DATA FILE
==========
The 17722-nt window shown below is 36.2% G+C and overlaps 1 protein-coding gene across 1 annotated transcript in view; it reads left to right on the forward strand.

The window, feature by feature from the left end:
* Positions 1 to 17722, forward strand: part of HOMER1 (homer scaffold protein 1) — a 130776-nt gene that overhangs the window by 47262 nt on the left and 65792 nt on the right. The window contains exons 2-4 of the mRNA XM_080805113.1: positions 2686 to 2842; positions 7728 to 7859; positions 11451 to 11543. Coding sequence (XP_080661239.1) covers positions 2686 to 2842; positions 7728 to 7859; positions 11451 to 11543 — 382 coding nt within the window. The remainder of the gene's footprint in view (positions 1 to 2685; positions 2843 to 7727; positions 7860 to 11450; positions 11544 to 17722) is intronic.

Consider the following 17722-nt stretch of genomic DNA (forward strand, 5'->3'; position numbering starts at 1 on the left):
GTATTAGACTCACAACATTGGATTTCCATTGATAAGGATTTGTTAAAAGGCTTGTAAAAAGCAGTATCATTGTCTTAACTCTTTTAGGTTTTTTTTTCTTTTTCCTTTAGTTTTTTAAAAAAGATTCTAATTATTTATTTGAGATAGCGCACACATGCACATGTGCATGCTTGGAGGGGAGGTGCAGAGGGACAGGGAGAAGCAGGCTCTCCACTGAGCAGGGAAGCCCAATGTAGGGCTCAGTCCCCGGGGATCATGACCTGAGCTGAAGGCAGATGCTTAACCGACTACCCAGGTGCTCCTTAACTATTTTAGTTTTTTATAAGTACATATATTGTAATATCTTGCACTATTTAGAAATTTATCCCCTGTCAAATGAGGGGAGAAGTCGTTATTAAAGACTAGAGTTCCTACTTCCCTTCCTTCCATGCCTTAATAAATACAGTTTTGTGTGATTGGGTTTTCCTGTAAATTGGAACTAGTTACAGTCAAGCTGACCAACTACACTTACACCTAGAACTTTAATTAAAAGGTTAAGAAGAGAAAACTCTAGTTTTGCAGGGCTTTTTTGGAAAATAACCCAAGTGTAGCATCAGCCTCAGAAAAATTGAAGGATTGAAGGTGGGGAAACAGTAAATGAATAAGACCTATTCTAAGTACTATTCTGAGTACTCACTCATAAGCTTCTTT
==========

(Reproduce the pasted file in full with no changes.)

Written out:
The 17722-nt window shown below is 36.2% G+C and overlaps 1 protein-coding gene across 1 annotated transcript in view; it reads left to right on the forward strand.

The window, feature by feature from the left end:
* Positions 1 to 17722, forward strand: part of HOMER1 (homer scaffold protein 1) — a 130776-nt gene that overhangs the window by 47262 nt on the left and 65792 nt on the right. The window contains exons 2-4 of the mRNA XM_080805113.1: positions 2686 to 2842; positions 7728 to 7859; positions 11451 to 11543. Coding sequence (XP_080661239.1) covers positions 2686 to 2842; positions 7728 to 7859; positions 11451 to 11543 — 382 coding nt within the window. The remainder of the gene's footprint in view (positions 1 to 2685; positions 2843 to 7727; positions 7860 to 11450; positions 11544 to 17722) is intronic.

Consider the following 17722-nt stretch of genomic DNA (forward strand, 5'->3'; position numbering starts at 1 on the left):
GTATTAGACTCACAACATTGGATTTCCATTGATAAGGATTTGTTAAAAGGCTTGTAAAAAGCAGTATCATTGTCTTAACTCTTTTAGGTTTTTTTTTCTTTTTCCTTTAGTTTTTTAAAAAAGATTCTAATTATTTATTTGAGATAGCGCACACATGCACATGTGCATGCTTGGAGGGGAGGTGCAGAGGGACAGGGAGAAGCAGGCTCTCCACTGAGCAGGGAAGCCCAATGTAGGGCTCAGTCCCCGGGGATCATGACCTGAGCTGAAGGCAGATGCTTAACCGACTACCCAGGTGCTCCTTAACTATTTTAGTTTTTTATAAGTACATATATTGTAATATCTTGCACTATTTAGAAATTTATCCCCTGTCAAATGAGGGGAGAAGTCGTTATTAAAGACTAGAGTTCCTACTTCCCTTCCTTCCATGCCTTAATAAATACAGTTTTGTGTGATTGGGTTTTCCTGTAAATTGGAACTAGTTACAGTCAAGCTGACCAACTACACTTACACCTAGAACTTTAATTAAAAGGTTAAGAAGAGAAAACTCTAGTTTTGCAGGGCTTTTTTGGAAAATAACCCAAGTGTAGCATCAGCCTCAGAAAAATTGAAGGATTGAAGGTGGGGAAACAGTAAATGAATAAGACCTATTCTAAGTACTATTCTGAGTACTCACTCATAAGCTTCTTT